Historia del andinismo en Chile. Gastón San Román. Quickprint Y Cía, Santiago, 1989. 210 pages, 40 black-and-white illustrations, 7 sketch-maps. La directión del sector deporte. Gastón San Román. Quickprint y Cía, Santiago, 1989. 221 pages, 21 black-and-white illustrations. Cincuenta años en la montaña. Gastón San Román. Ediciones Tacora, Santiago, 1989. 372 pages, 195 black-and-white illustrations.
For more than half a century Gastón San Román has been closely relatedChapter Five covers moving over to the development of mountain sports in Chile. He began at the age of sixteen by founding a hiking club and continues active to this day. In 1977 he published a hiking guide for the Andean hinterland of Santiago. In late 1989 he launched almost simultaneously these three books dealing with different facets of the mountain sports in his country. Historia del andinismo straightforwardly describes the origins and growth of Chilean mountain climbing and hiking, seen chiefly through the development of their institutions, particulary the clubs founded in Santiago, the place where all such sports were born.
Generally speaking, San Román’s second book deals with the kind of organization that should be applied in all sports but particularly in the mountain sports. The subtitle of his book indicates that it is “a compendium of knowledge for the sport leader, specially in mountaineering.” Chilean sports, as portrayed in this second book, differ from those practiced in many other countries in that each sport is governed by an all-embracing federation, in turn controlled by the Dirección National de Deportes, dependent on the state for its support. By profession a bookkeeper, San Román is intimately familiar with the economic side of the entire Chilean sportive scene.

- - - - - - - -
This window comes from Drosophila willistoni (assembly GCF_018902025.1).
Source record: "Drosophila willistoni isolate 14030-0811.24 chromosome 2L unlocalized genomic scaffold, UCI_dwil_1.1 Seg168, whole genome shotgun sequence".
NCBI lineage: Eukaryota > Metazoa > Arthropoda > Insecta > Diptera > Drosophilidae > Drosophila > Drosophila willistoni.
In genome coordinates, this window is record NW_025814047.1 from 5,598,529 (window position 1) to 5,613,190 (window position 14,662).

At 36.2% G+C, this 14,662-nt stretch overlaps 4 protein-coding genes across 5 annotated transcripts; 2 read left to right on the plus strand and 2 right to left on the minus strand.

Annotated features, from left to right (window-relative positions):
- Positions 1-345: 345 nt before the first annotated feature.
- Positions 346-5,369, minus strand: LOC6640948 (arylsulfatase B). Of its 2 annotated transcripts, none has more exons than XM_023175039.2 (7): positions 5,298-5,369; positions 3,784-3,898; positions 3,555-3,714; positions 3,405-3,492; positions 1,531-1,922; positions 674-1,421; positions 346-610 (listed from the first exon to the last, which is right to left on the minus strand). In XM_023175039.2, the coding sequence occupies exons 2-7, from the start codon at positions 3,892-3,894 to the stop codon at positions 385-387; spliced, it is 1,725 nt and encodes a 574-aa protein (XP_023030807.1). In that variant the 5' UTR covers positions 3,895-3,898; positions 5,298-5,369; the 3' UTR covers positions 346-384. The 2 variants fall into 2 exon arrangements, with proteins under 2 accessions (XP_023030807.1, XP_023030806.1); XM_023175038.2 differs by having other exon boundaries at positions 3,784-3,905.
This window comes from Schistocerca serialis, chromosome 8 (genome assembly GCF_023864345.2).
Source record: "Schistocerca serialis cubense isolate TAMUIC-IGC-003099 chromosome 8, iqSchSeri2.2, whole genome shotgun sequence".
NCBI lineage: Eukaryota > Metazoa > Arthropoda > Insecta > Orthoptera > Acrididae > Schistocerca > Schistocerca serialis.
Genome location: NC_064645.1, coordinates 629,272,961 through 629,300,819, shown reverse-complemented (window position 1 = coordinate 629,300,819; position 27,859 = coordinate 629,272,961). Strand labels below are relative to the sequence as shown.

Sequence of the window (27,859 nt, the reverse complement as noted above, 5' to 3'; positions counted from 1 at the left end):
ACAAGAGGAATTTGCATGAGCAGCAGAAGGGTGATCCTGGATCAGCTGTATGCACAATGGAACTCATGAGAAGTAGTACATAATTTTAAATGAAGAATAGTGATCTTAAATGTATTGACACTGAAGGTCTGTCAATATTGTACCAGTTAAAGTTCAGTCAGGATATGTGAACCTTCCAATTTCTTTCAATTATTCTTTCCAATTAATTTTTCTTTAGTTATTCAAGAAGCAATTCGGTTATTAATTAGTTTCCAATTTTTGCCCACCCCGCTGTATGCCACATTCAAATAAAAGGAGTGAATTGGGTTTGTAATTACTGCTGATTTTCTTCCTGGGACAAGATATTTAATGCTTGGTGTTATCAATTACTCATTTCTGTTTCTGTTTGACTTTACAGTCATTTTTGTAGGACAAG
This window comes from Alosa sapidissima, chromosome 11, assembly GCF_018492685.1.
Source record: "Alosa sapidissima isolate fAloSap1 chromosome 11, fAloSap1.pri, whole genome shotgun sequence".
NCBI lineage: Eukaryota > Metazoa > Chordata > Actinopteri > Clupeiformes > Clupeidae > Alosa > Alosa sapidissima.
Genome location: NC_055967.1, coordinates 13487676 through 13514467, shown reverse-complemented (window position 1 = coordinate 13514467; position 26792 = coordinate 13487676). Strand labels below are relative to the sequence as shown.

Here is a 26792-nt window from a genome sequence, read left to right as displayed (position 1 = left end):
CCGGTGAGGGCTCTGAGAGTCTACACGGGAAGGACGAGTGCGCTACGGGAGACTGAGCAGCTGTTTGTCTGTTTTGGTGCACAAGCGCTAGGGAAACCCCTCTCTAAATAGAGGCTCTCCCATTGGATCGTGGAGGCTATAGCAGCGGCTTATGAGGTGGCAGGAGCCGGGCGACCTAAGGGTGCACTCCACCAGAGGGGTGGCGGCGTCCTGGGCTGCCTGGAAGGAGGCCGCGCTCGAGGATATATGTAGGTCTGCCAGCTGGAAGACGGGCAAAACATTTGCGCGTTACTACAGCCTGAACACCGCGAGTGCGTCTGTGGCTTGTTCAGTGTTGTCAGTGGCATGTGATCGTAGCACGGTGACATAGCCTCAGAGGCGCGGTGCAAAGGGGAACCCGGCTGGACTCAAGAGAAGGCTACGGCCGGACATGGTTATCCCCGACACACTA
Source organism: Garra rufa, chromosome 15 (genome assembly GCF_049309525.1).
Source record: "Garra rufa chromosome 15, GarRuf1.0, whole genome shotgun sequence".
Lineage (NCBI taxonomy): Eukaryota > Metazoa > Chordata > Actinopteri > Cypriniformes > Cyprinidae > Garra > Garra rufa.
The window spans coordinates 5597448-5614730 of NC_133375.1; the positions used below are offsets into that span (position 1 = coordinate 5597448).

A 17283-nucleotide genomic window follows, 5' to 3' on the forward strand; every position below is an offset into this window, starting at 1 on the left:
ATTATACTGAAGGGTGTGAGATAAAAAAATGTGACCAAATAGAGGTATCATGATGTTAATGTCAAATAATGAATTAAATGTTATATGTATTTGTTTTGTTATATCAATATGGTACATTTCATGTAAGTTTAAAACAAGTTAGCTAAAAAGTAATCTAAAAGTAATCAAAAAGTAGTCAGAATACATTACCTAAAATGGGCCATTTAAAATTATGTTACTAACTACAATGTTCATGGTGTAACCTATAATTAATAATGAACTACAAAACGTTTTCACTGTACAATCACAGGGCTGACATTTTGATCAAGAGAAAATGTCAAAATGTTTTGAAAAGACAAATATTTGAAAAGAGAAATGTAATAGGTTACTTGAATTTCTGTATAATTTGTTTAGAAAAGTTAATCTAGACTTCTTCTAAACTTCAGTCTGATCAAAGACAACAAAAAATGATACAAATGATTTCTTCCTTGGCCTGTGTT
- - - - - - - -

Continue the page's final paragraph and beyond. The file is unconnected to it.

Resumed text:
The third of these books is a pioneer of its kind in Latin America: it is the biography of a mountain club. The Club Andino Aguila Azul was founded in Santiago in 1937 by San Román himself and a handful of youths interested in mountain hiking (“excursionismo”) rather than in ascending mountains. Incidentally, the institution drew its name from “Blue Eagle,” a fictional American Redskin that bravely defended his native soil. The story of the club is meticulously reviewed by San Román, who after each period of some six or seven years pauses to analyze the failures and accomplishments that are the lot of a typical mountain club. This institution has since become the third largest in South American mountain sports. My only adverse remark to this book is that its numerous illustrations were reproduced rather too darkly, a defect fortunately not found in the other two books.
The usefulness of these works is evident. They can be said to be exemplary in their coverage. All three offer advice to generations to come, an advice bom out of the experience of a man who has been a mountaineer, an ecologist and a sport leader for half a century.